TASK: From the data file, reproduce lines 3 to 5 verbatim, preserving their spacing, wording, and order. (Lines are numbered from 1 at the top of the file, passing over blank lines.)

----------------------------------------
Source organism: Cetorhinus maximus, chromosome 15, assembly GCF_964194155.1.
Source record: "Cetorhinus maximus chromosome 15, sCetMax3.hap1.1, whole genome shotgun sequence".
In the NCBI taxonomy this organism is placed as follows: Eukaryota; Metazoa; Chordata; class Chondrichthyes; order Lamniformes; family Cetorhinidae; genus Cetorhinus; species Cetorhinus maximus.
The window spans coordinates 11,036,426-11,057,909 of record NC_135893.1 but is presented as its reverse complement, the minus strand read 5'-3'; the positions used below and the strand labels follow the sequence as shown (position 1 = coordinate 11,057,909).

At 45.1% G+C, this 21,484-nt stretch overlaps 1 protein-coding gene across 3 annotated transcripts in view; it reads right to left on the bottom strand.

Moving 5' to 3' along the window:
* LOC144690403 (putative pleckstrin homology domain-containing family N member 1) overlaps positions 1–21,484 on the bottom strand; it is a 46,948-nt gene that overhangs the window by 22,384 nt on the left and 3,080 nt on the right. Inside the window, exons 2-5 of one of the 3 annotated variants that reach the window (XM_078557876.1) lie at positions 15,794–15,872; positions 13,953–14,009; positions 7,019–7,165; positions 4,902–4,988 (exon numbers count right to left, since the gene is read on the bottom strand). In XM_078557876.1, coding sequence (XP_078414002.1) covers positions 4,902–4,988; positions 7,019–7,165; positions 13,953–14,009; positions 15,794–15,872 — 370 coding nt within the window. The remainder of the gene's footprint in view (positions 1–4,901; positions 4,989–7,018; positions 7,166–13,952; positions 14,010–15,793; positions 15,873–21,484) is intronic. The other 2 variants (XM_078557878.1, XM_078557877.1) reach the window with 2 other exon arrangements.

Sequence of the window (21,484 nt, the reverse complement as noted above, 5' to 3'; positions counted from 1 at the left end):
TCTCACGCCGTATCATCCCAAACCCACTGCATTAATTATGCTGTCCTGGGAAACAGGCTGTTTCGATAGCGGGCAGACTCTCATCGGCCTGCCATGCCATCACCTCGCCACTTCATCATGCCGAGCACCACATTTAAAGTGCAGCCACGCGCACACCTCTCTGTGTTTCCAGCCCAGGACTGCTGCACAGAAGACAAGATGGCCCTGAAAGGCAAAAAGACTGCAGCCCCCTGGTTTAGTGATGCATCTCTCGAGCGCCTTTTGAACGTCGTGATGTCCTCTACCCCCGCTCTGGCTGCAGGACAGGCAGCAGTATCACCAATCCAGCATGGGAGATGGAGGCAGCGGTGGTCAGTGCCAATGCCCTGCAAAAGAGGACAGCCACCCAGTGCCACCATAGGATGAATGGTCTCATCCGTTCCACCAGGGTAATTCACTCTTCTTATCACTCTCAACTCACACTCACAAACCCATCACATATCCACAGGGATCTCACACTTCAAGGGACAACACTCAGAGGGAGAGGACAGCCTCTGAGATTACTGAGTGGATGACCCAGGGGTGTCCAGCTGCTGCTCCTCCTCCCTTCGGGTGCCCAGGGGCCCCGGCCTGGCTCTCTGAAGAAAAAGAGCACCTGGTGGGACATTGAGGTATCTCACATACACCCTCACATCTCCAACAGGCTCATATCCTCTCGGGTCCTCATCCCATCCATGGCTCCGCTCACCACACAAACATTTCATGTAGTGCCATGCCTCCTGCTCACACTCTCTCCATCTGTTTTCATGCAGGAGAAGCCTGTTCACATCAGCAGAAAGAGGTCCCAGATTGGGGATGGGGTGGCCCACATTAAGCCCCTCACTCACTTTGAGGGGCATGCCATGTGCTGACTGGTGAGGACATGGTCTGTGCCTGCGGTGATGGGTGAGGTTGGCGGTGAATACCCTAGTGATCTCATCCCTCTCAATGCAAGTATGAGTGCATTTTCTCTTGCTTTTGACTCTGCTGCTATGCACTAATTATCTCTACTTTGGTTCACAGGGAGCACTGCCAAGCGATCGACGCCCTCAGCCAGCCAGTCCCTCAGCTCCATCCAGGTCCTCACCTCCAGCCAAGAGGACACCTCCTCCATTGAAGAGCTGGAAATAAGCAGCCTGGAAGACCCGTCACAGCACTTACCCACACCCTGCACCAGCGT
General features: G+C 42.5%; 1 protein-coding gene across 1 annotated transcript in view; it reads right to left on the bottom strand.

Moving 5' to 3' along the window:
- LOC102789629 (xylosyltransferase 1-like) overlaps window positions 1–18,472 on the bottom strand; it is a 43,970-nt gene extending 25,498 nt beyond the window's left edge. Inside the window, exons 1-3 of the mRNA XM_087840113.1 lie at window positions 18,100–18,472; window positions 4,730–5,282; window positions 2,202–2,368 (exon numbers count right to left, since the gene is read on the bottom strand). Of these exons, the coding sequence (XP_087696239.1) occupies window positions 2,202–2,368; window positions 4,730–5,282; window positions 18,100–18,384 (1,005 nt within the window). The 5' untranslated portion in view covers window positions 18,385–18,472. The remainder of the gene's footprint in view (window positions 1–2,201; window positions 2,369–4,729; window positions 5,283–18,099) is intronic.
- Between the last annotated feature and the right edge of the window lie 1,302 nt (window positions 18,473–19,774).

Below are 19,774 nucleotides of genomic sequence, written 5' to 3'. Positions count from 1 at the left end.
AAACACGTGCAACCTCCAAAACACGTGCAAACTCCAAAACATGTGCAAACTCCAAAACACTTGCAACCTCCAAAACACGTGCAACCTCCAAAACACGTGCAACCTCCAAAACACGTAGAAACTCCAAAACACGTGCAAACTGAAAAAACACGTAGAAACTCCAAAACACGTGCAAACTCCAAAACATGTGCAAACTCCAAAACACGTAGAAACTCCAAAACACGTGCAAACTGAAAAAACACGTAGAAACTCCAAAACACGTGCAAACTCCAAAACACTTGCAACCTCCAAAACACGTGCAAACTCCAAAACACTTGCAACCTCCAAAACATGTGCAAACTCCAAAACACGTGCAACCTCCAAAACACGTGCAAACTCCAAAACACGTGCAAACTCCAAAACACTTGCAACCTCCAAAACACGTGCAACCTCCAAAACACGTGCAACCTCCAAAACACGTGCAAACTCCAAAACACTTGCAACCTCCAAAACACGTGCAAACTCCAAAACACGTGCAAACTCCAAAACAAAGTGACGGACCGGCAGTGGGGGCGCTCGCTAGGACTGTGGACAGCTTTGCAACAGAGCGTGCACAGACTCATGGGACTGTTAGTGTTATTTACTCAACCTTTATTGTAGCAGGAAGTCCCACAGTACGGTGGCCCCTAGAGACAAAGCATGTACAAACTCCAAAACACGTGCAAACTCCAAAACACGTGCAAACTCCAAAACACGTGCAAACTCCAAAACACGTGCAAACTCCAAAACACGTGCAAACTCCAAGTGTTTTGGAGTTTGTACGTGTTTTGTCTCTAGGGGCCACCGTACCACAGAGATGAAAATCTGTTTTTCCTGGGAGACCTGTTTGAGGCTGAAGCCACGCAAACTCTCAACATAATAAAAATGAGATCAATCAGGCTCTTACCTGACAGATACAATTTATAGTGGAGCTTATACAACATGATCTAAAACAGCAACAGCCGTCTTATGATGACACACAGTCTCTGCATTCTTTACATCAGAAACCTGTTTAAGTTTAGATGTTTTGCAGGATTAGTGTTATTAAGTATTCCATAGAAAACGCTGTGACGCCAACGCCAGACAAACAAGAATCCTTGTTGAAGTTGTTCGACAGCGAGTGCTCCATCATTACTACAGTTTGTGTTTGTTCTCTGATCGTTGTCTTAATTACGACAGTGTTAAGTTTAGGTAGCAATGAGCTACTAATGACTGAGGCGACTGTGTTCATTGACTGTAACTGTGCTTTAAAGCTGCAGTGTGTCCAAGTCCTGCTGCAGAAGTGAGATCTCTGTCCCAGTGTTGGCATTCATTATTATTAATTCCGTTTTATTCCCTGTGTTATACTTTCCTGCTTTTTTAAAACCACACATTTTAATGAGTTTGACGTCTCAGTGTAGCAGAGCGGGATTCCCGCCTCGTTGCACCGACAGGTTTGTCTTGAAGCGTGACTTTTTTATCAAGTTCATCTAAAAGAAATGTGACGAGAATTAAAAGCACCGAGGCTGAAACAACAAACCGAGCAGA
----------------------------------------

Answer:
In the NCBI taxonomy this organism is placed as follows: Eukaryota; Metazoa; Chordata; class Chondrichthyes; order Lamniformes; family Cetorhinidae; genus Cetorhinus; species Cetorhinus maximus.
The window spans coordinates 11,036,426-11,057,909 of record NC_135893.1 but is presented as its reverse complement, the minus strand read 5'-3'; the positions used below and the strand labels follow the sequence as shown (position 1 = coordinate 11,057,909).

At 45.1% G+C, this 21,484-nt stretch overlaps 1 protein-coding gene across 3 annotated transcripts in view; it reads right to left on the bottom strand.